Joseph Parker

Joseph D. Parker was born in Norfolk, Virginia, on August 24, 1928. Following his graduation from Maury High School in 1946, he attended Bullis Preparatory School, from which he graduated in 1947. He was appointed to West Point Military Academy by Senator Harry Byrd, Sr., and was accepted with the highest examination score on record, 99.6. Mr. Parker’s military career was cut short in 1948 when he received an honorable discharge due to a football injury. He enrolled in the College of William and Mary and later received his bachelor of chemical engineering degree from North Carolina State University in 1952. In 1954, he received his master of science degree from The Institute of Paper Chemistry.

While he was attending the Institute, he served three engineering internships: Combined Locks Paper Company, Combined Locks, Wisconsin, in 1952; North Carolina Pulp Company, Plymouth, North Carolina, 1953; and Crown Zellerbach Corporation, Camas, Washington, 1954. Mr. Parker earned his doctorate from the Institute in 1958 and was hired by Beloit Corporation as a research engineer. He served as a visiting research scientist for the Swedish Forest Products Research Institute in 1963 and 1964, after which he was promoted to senior research associate for Beloit Corporation, followed by associate director of research from 1962 until his untimely death in 1972.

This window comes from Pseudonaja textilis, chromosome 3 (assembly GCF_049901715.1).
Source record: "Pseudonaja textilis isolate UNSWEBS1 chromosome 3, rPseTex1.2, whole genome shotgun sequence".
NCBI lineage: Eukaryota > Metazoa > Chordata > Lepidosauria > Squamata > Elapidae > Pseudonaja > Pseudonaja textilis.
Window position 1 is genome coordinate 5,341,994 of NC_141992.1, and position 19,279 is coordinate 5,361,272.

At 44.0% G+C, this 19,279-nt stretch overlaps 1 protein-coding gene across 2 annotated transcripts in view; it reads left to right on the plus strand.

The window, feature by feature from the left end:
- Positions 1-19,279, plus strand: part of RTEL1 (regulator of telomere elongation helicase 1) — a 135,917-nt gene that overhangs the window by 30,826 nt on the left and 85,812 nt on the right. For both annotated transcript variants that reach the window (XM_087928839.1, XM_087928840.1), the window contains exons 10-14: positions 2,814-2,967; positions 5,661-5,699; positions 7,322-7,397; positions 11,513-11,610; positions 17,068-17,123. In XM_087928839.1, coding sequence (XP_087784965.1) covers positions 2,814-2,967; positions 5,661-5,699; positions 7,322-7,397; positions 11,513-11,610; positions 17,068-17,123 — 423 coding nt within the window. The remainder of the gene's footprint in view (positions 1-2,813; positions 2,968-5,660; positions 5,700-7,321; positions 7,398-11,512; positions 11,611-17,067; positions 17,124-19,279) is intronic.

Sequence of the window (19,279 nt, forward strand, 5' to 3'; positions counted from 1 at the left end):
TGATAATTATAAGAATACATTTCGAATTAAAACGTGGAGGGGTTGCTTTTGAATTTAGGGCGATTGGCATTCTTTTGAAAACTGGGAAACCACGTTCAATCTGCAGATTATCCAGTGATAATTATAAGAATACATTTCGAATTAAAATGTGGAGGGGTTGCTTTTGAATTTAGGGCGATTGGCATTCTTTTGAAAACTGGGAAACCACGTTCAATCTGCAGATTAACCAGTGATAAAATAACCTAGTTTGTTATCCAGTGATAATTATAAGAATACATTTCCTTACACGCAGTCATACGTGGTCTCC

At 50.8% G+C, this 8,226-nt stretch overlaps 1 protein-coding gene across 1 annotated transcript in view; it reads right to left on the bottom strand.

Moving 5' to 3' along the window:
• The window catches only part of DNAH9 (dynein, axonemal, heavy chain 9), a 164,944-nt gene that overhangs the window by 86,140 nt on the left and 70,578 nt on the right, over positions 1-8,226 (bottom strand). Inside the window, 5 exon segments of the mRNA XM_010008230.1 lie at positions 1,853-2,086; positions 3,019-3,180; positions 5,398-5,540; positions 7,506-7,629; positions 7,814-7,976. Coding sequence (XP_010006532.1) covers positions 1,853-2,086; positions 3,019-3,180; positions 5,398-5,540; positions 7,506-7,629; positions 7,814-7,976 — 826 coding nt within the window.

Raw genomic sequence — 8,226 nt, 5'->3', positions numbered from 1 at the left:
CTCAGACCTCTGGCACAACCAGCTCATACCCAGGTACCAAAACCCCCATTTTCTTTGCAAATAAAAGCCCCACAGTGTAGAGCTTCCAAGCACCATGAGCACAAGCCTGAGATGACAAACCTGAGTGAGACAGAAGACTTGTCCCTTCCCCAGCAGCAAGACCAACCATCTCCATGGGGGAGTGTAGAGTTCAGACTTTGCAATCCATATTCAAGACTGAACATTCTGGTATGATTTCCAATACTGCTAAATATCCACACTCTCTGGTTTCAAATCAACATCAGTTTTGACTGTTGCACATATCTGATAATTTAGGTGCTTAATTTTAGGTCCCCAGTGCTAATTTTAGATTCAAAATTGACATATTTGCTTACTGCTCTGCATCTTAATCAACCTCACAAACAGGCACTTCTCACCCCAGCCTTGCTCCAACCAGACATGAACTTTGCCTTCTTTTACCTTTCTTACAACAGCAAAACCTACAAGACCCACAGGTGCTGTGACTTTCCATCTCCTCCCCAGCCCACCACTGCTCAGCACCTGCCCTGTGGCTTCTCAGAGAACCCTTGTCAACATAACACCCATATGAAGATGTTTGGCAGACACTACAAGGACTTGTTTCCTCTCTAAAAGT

Dr. Parker contributed significantly to the understanding of fluid mechanics in the areas of sheet formation, paper machine design and general papermaking. His accomplishments include: supervised the development of the Twinverform paper machine; participated on the lnverform development team; developed the Beloit Converflo hydraulic headbox; developed the Beloit Sheet Splitter and the fiber optic flocculation and consistency probe; and was on the development team for the Bel Baie twin wire former. Included in his many publications was the TAPPI monograph “The Sheet Forming Process”, which is considered the definitive work in the fluid mechanics of pulp suspension drainage. He conducted fundamental research and development, pilot plant work, and field equipment installations in the areas of headbox design; Fourdrinier foil design; flow and formation of high consistency suspension; twin wire forming; flow of turbulent fiber suspensions; and fiber dispersion and orientation in high shear fields.

Dr. Parker held 22 patents, and his many contributions allowed the development of faster paper machines with better formation, which leads to higher production rates of better quality paper. His work on fiber orientation and sheet formation has allowed the papermaker to have better control over sheet characteristics, such as burst, tear, tensile, and porosity.

Dr. Parker was a TAPPI fellow and was an accredited professional chemist, fellow, in the American Institute of Chemists. He was a member of the American Chemical Society; Knight of St. Patrick, North Carolina State; Tau Beta Pi; Gamma Sigma Epsilon; and Phi Eta Sigma.

Dr. Parker enjoyed youth related activities in his free time and served as a troop leader for both the Boy Scouts and the YMCA Indian Guides. He headed the Beloit YMCA fund drive, to which he contributed generously, and served as Sunday School Superintendent, First Congregational Church. He enjoyed playing handball and was the Beloit city champion for three years.

Dr. Parker was 44 years old when he died on July 21, 1972. He was survived by his wife, Dorothy, and four young children.